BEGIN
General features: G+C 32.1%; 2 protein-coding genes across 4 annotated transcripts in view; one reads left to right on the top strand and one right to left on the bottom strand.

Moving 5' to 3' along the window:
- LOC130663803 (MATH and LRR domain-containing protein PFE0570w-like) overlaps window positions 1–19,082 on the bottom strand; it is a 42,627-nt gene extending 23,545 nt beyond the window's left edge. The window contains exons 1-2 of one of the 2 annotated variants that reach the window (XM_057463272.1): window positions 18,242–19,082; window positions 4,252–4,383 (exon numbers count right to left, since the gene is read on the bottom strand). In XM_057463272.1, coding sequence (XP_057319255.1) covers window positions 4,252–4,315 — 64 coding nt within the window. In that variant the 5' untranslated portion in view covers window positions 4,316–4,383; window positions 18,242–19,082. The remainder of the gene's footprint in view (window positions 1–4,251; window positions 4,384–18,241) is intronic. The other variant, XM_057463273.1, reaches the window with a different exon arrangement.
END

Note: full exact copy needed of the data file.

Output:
General features: G+C 32.1%; 2 protein-coding genes across 4 annotated transcripts in view; one reads left to right on the top strand and one right to left on the bottom strand.

Moving 5' to 3' along the window:
- LOC130663803 (MATH and LRR domain-containing protein PFE0570w-like) overlaps window positions 1–19,082 on the bottom strand; it is a 42,627-nt gene extending 23,545 nt beyond the window's left edge. The window contains exons 1-2 of one of the 2 annotated variants that reach the window (XM_057463272.1): window positions 18,242–19,082; window positions 4,252–4,383 (exon numbers count right to left, since the gene is read on the bottom strand). In XM_057463272.1, coding sequence (XP_057319255.1) covers window positions 4,252–4,315 — 64 coding nt within the window. In that variant the 5' untranslated portion in view covers window positions 4,316–4,383; window positions 18,242–19,082. The remainder of the gene's footprint in view (window positions 1–4,251; window positions 4,384–18,241) is intronic. The other variant, XM_057463273.1, reaches the window with a different exon arrangement.